While people across the nation often look askance at what happens in California – and in the California Legislature – when it comes to workers’ compensation, there are events playing out in the Golden State that should literally have everyone involved in the workers’ compensation environment take pause. This is the curious case of Assembly Bill 1651 (Kalra), which in its final form had a remarkably short shelf life. At least as a bill.
Dubbed the “Workplace Technology Accountability Act”, this piece of legislation borrowed heavily from previous attempts to regulate automated decision systems (ADS) within the context of a wide range of applications centered on the employer-employee relationship. While AB 1651 will not move forward in the 2022 legislative session, its provisions – and the response of a broad coalition of business interests – should generate sober reflection amongst the InsurTech, Insurer, and Claims Administrator circuit.
It won’t. But it should.
The number of battlegrounds where the fight over ADS, employee productivity monitoring, health care monitoring through wearables, safety monitoring, human resources applications, and GPS use are many and complex. This litany of technological wonders includes areas where only regulators and a few state legislatures have started to explore – the use of Big Data, AI, and monitoring technology in insurance claims and underwriting.
The uses of these technologies can be very beneficial both for employers and employees. They can also accumulate a large amount of personal information, not all of which is relevant to job duties and not all of it resides with the employer who is using the technology. That in one of the issues framed in both AB 1651 and the California Consumer Privacy Act of 2018 (CCPA).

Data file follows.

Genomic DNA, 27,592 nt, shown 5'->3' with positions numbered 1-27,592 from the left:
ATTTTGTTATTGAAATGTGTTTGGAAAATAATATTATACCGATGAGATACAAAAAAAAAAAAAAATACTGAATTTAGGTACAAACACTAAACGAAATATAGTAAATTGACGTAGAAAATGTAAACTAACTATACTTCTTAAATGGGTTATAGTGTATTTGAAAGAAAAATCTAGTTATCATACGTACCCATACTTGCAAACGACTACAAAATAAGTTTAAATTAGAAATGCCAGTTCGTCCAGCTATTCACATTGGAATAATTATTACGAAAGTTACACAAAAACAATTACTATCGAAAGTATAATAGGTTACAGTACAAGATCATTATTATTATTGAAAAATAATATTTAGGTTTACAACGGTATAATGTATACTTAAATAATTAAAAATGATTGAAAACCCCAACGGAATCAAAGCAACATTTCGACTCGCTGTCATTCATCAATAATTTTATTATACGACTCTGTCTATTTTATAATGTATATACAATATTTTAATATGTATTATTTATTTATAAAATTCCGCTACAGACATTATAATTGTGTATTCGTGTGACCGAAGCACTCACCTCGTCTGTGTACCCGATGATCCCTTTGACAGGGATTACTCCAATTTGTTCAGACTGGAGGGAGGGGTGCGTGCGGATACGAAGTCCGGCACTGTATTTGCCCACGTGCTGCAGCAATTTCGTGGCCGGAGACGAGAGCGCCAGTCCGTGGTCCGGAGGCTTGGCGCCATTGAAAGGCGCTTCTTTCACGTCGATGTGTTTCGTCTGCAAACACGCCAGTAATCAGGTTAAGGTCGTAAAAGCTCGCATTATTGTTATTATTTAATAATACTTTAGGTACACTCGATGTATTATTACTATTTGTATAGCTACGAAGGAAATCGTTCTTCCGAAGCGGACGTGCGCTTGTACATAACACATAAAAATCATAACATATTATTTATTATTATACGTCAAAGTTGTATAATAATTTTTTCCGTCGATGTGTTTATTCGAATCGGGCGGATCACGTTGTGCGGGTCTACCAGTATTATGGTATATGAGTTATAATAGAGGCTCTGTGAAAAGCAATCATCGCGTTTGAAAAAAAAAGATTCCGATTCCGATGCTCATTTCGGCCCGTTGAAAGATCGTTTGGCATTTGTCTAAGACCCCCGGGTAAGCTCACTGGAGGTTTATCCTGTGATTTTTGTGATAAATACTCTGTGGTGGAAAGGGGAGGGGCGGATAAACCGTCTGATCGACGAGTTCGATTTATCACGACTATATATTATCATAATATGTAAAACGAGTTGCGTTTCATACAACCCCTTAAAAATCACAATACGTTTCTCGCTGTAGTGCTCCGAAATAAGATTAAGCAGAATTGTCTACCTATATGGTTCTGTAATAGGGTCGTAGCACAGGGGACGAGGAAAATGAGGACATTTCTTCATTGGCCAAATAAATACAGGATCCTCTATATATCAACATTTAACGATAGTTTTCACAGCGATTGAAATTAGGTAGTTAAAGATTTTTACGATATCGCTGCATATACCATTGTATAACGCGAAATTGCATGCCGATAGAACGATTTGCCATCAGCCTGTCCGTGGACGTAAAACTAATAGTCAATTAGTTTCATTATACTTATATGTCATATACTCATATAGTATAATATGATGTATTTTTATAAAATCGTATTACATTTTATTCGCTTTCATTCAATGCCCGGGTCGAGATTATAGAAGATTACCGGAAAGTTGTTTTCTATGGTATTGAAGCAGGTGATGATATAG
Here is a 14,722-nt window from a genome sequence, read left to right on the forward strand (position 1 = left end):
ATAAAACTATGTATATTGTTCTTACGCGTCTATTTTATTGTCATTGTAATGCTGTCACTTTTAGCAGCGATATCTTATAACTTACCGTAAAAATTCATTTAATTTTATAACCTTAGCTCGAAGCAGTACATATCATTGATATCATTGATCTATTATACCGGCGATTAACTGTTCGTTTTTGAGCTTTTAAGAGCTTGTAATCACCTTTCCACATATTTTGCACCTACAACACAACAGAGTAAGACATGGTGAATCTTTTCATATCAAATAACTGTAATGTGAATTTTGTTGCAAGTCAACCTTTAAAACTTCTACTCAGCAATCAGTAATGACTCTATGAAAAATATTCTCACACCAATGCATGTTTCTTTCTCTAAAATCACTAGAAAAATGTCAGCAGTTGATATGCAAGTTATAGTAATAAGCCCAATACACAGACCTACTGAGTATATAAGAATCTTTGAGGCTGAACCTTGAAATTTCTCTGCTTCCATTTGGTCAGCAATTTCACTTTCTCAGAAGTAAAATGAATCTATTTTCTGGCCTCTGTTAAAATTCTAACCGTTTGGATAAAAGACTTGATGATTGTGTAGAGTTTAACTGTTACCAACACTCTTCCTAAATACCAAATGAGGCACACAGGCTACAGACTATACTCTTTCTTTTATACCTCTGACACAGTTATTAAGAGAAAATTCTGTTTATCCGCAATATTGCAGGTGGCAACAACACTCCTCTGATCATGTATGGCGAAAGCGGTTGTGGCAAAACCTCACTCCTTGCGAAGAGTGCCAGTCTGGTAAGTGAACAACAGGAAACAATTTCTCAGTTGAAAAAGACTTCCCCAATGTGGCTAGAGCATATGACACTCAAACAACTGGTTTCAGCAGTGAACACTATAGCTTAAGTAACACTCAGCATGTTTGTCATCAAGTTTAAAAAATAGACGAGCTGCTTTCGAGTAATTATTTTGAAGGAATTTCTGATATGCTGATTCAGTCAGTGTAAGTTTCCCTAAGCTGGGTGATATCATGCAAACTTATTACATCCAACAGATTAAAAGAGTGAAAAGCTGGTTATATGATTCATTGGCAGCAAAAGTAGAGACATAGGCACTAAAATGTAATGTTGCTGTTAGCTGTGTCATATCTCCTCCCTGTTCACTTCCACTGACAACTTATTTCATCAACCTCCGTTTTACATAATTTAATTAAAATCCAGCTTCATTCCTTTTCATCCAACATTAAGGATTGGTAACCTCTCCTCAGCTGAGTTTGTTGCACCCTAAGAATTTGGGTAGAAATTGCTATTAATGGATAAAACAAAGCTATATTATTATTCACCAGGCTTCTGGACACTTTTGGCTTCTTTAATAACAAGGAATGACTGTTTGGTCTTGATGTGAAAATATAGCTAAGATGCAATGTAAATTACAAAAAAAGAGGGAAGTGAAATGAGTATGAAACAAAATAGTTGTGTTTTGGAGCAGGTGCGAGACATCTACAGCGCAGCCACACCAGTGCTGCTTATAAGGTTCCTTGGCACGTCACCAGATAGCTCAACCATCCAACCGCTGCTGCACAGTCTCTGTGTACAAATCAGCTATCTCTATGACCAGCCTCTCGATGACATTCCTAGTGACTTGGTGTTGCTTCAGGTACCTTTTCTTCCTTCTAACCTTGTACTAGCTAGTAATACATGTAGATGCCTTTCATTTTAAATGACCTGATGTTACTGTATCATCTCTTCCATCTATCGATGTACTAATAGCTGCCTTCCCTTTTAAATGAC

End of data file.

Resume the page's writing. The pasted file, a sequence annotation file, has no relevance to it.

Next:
Another issue more to the point in AB 1651 is bias claimed to be inherent in the data that feeds AI and machine learning. This is not a new issue to the California Legislature or to the nation at large. At the national level, efforts in Congress and many states to deal with bias issues have stalled as well. The National Association of Insurance Commissioner’s got as far as issuing a document, “Principles for the Use of Artificial Intelligence in the Insurance Industry” in 2020. The NAIC could not get to the point of actually mentioning “bias”, but did approve this language:
“Consistent with the risk-based foundation of insurance, AI actors should proactively engage in responsible stewardship of trustworthy AI in pursuit of beneficial outcomes for consumers and to avoid proxy discrimination against protected classes.”
That would seem to go the long way to get to the bias issue, but a good deal of time and energy was spent at the NAIC trying to convince that august body to use words insurers, vendors, and other “AI actors” were familiar with given their unique vocabulary. The NAIC through its Big Data and Artificial Intelligence Working Group continues to examine the best way for regulators to implement their principles.
AB 1651 raises yet another issue. As amended, the bill would have required every employer, prior to using a productivity system that uses algorithms, to submit a summary of the system to the Labor and Workforce Development Agency and to the Division of Occupational Safety and Health for review.
The apparent nexus between technology, particularly productivity applications using algorithms, and workplace safety is the latest wrinkle in the saga of how to regulate technology and by whom.
This is not the last we will hear about these issues in 2022. The California Privacy Protection Agency (CPPA) has been asked to look at bias in AI. More to the point, the employee personal information exception in the CCPA sunsets this year. How, or if, it will be extended depends on negotiations which have yet to produce language for a bill.
If AB 1651 is any indication, we are in for a long and possibly contentious debate over the coming months.
Note: The opinions expressed herein may or may not be those of Workers’ Comp Executive. Mark Webb is a former Arizona insurance regulator, insurance company chief compliance officer, and is an expert in corporate governance, risk and compliance. He is the owner of Prop 23 Advisors.